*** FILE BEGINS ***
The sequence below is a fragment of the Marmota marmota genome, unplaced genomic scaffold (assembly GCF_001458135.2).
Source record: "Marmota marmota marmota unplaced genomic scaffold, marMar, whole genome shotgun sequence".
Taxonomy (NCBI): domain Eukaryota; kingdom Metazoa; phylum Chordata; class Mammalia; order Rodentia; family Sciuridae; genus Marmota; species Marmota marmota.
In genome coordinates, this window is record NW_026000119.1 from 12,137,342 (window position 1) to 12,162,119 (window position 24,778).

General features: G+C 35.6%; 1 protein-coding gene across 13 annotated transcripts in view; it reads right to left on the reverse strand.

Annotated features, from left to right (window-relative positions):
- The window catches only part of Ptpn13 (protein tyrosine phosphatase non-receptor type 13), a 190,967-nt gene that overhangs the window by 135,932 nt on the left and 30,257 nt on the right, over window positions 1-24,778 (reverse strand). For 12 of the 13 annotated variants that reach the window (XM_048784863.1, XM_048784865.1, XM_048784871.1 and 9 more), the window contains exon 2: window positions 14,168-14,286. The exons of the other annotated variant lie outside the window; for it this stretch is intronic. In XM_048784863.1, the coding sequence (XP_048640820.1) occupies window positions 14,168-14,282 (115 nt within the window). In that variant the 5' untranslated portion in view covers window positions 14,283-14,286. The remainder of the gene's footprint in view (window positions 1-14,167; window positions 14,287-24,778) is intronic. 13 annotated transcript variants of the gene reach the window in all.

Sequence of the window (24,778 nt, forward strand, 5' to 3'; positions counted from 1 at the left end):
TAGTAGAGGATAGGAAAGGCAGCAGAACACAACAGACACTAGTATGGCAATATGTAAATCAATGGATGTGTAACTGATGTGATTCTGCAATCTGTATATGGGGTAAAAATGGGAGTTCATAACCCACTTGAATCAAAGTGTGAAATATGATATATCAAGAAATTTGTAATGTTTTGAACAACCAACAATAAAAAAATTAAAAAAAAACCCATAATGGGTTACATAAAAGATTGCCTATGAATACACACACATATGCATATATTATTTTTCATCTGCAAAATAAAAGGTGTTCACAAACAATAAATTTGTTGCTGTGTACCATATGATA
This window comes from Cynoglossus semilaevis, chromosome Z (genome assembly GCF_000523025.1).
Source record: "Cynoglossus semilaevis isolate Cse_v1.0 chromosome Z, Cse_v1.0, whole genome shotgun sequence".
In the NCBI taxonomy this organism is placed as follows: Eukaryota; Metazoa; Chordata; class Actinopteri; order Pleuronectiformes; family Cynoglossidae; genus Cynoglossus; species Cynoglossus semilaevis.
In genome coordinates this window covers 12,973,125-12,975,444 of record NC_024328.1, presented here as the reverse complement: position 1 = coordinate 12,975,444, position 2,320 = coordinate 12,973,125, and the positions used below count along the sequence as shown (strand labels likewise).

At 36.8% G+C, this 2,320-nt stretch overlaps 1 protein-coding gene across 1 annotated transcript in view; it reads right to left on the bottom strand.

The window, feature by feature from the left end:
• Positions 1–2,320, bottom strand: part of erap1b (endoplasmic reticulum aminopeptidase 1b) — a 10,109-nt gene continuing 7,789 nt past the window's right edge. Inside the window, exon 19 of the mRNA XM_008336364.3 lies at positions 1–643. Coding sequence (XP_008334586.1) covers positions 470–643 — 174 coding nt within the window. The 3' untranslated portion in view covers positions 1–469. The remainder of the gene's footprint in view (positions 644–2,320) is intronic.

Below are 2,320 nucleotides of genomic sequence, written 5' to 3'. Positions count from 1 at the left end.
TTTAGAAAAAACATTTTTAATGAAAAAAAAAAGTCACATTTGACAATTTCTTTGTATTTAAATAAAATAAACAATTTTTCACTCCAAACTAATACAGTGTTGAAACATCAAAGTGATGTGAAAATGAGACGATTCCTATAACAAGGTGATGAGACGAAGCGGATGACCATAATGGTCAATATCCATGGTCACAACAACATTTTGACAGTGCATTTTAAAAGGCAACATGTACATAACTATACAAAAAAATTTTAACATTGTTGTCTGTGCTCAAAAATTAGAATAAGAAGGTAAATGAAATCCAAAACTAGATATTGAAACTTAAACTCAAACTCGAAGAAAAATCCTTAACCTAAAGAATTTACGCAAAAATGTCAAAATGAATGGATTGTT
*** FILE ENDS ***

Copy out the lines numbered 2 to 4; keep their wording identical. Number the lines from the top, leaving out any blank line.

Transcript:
Source record: "Marmota marmota marmota unplaced genomic scaffold, marMar, whole genome shotgun sequence".
Taxonomy (NCBI): domain Eukaryota; kingdom Metazoa; phylum Chordata; class Mammalia; order Rodentia; family Sciuridae; genus Marmota; species Marmota marmota.
In genome coordinates, this window is record NW_026000119.1 from 12,137,342 (window position 1) to 12,162,119 (window position 24,778).